Protecting the Children: Risk Assessment, Risk Management, and Children's Environmental Health
Publication Date: June 2001
Publisher(s): Reason Foundation
Author(s): Gail Charnley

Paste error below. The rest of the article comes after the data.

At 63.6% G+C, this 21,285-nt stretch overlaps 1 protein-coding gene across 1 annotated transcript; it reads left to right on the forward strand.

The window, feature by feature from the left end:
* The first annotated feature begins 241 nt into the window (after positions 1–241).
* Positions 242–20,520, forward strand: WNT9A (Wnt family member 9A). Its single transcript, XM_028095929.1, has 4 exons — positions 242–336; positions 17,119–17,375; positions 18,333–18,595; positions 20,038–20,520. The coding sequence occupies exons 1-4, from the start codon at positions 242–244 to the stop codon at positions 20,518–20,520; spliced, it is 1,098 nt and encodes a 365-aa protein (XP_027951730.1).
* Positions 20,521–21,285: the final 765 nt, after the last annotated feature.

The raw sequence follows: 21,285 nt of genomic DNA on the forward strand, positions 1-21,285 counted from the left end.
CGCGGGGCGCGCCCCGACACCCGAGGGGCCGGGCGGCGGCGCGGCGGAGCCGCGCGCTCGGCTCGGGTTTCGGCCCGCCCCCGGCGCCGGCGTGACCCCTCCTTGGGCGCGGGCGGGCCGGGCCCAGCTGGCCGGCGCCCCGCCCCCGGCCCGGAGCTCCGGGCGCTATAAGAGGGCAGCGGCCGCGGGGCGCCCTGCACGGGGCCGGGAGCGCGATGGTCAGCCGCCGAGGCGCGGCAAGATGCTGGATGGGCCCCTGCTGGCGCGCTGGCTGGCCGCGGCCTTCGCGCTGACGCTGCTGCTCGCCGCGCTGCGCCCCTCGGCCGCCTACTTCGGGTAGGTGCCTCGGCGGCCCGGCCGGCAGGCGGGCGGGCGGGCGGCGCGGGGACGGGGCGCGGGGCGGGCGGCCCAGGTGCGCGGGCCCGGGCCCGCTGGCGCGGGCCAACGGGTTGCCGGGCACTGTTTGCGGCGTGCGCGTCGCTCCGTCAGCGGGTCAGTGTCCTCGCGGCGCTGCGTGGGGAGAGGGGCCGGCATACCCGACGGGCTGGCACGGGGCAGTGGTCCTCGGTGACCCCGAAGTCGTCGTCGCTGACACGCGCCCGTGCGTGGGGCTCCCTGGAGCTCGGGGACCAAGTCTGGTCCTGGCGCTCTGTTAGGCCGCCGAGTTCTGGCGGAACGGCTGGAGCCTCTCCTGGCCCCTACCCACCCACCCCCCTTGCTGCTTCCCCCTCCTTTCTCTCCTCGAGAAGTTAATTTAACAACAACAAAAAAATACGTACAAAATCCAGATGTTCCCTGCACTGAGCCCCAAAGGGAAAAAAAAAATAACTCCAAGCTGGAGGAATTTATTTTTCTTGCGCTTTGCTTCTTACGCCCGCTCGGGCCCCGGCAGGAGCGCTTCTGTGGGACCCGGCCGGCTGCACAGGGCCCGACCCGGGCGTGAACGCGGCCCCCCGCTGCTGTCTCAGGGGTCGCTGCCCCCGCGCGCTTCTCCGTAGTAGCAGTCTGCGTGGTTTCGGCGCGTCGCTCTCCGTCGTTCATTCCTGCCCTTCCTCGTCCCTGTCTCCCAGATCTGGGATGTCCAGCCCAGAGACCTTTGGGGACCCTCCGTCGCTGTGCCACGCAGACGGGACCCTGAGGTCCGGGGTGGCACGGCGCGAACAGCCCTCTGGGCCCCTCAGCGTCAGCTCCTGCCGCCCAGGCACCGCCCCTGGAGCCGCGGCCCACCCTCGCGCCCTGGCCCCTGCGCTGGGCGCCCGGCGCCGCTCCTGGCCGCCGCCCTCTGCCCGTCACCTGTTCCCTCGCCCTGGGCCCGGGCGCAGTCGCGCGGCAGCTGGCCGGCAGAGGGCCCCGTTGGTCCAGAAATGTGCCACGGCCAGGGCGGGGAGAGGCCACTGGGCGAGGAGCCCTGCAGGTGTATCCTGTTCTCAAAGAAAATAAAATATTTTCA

Concern about the impact of the environment on health has become almost a religious issue in the United States, and one of the most controversial health issues is how best to protect children from environmental contaminants. Chemical contamination that occurs in utero or during childhood can of course have tragic consequences: stillbirths and spontaneous abortions, birth defects, greater likelihood of disease throughout both childhood and adulthood, and/or early mortality. These place great demands on social and emotional resources. The extent to which environmental chemicals--as distinct from other contaminations--contribute to such outcomes appears to be small, however. More stringent regulations, such as those required by the Food Quality and Protection Act to limit pesticide exposures, appear to be policy-driven, not science-based. Because the United States lacks both a public health surveillance network and the ability to track environmental exposures routinely, potential connections between environmental exposures and public health outcomes are poorly understood for both children and adults. Without that understanding, the benefits or impacts of many environmental regulations limiting chemical exposures cannot be properly evaluated.